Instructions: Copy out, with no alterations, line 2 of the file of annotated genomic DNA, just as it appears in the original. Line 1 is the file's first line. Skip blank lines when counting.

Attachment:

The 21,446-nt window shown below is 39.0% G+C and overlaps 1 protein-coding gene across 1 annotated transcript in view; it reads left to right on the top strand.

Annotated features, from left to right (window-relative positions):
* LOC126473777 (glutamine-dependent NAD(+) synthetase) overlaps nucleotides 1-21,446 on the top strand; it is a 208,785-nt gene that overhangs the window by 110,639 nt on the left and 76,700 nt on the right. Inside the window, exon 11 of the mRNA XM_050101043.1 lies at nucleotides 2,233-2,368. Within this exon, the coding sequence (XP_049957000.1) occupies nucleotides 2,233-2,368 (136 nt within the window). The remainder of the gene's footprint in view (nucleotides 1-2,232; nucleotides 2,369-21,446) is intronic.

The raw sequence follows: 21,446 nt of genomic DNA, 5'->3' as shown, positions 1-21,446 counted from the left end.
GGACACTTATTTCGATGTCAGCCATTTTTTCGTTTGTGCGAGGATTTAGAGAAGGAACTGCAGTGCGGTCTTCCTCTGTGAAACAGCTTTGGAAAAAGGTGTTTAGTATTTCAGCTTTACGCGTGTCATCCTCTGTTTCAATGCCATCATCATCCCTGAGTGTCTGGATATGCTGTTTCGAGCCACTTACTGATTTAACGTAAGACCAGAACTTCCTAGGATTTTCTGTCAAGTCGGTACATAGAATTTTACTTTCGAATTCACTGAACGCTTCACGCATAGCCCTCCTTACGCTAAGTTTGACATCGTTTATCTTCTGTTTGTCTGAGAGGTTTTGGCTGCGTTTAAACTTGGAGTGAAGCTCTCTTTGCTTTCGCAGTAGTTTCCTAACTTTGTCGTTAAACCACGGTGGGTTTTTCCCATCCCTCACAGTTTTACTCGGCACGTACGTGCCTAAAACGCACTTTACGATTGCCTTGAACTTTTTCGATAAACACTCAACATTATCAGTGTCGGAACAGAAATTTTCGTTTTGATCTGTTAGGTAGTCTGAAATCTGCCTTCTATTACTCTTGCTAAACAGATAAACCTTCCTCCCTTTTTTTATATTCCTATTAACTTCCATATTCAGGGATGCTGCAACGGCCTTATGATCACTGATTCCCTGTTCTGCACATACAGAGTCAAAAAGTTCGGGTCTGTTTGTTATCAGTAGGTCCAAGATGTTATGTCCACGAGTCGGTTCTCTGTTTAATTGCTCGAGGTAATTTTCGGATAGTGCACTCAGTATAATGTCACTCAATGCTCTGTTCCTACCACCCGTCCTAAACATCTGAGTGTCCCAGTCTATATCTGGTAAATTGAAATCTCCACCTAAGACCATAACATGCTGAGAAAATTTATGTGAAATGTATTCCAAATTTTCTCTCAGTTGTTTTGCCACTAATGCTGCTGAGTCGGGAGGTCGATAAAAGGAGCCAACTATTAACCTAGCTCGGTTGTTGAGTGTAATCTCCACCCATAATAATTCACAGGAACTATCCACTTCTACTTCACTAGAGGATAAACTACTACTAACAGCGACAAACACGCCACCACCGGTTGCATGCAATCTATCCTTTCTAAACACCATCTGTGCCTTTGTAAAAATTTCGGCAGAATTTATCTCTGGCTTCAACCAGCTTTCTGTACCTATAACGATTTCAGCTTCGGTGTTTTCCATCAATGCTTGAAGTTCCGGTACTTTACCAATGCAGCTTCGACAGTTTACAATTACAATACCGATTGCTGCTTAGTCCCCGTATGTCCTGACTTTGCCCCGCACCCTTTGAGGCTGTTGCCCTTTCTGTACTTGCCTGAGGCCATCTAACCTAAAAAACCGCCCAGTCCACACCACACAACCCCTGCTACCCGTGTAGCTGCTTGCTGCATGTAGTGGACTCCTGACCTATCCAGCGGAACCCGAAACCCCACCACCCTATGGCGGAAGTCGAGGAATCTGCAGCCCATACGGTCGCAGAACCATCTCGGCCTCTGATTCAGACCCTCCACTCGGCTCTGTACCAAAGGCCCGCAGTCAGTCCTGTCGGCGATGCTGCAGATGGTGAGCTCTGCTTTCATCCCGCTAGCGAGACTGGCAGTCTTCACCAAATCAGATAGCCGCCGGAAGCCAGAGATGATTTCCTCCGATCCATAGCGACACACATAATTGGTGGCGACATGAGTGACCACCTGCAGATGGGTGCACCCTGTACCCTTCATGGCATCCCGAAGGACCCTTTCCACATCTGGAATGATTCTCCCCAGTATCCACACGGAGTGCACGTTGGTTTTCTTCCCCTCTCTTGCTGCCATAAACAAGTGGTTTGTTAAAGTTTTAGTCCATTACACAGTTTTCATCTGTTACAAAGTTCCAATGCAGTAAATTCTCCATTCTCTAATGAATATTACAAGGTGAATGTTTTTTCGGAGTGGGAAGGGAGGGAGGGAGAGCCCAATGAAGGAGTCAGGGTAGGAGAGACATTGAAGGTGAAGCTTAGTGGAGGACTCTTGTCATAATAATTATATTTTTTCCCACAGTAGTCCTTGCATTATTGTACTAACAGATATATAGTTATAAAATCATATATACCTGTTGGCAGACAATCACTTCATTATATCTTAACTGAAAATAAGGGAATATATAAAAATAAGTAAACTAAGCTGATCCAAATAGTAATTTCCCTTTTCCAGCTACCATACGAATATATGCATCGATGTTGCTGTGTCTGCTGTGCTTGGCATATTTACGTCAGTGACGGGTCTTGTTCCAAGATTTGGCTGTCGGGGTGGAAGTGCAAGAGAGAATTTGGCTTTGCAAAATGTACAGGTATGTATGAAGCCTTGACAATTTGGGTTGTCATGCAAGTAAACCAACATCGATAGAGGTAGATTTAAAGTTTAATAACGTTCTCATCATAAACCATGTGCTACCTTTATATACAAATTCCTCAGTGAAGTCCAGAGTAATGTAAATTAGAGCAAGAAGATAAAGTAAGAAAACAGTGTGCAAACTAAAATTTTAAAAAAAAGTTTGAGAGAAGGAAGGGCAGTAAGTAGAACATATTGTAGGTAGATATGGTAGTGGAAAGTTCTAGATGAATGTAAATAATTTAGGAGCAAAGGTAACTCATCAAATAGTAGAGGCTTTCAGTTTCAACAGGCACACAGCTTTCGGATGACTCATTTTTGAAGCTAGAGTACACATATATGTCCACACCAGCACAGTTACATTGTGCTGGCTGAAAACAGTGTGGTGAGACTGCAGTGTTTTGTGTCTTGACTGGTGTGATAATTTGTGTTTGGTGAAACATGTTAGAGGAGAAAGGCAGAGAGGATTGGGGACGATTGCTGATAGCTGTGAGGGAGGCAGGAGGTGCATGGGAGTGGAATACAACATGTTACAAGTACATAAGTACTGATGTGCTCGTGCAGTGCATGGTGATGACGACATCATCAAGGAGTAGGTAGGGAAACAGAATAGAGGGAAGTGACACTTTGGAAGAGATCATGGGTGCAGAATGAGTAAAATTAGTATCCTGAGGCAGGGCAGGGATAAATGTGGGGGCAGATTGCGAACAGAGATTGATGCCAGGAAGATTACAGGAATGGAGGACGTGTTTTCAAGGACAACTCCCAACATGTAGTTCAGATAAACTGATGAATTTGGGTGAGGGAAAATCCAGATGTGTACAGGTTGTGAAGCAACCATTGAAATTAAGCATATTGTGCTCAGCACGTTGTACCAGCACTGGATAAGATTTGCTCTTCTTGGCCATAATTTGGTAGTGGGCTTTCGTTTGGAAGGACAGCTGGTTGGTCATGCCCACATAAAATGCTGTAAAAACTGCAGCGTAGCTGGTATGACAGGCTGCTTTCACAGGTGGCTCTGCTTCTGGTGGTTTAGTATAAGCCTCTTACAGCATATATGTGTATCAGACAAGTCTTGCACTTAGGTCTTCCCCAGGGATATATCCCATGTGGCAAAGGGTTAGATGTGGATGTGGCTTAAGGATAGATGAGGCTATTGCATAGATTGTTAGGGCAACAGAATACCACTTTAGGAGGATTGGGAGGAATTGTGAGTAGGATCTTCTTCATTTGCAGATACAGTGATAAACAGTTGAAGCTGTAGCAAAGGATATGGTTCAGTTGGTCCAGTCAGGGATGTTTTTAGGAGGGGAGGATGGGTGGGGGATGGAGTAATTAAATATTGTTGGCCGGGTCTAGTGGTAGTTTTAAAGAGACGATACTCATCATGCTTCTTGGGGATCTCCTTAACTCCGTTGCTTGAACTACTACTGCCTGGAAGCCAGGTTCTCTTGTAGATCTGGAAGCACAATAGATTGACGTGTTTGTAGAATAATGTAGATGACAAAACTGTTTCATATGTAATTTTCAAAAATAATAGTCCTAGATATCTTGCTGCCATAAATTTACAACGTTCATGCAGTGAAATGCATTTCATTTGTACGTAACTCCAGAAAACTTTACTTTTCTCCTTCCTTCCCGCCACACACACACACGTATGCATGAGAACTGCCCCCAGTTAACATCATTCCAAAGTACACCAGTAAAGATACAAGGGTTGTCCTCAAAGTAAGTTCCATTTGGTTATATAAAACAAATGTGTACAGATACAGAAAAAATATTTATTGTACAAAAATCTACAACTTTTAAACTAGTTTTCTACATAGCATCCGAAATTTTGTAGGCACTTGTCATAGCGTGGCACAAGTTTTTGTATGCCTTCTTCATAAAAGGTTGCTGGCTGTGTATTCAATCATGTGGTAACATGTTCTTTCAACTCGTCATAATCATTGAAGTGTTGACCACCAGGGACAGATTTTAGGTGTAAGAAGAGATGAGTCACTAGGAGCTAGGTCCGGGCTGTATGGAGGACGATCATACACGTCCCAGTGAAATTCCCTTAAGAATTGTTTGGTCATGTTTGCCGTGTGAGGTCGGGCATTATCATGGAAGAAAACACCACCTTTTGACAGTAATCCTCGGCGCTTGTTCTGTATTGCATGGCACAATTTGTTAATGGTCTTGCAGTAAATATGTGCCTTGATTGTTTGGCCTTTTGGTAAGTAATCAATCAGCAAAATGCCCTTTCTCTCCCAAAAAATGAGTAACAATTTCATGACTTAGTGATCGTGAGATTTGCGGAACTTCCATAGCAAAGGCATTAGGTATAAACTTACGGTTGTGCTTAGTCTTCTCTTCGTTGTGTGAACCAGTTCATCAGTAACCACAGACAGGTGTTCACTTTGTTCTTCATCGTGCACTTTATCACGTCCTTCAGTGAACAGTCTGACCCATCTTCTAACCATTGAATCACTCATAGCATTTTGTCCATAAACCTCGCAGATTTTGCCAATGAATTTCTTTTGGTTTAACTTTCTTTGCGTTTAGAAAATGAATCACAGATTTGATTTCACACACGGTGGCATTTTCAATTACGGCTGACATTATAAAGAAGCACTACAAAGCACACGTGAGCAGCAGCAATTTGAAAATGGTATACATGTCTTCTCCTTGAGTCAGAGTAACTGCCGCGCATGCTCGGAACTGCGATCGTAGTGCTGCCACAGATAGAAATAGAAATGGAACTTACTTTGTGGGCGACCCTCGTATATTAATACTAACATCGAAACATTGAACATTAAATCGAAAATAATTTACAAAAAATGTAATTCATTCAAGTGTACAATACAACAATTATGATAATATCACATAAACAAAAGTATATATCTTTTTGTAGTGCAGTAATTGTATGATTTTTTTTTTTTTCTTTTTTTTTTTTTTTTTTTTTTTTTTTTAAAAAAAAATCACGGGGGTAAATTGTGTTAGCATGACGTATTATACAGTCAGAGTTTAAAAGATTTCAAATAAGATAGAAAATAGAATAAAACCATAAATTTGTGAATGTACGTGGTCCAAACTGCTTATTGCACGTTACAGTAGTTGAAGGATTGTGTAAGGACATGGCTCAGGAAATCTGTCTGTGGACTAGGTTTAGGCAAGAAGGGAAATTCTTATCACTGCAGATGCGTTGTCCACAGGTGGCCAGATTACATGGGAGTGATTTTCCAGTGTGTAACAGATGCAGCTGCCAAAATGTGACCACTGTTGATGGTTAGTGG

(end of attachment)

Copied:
Annotated features, from left to right (window-relative positions):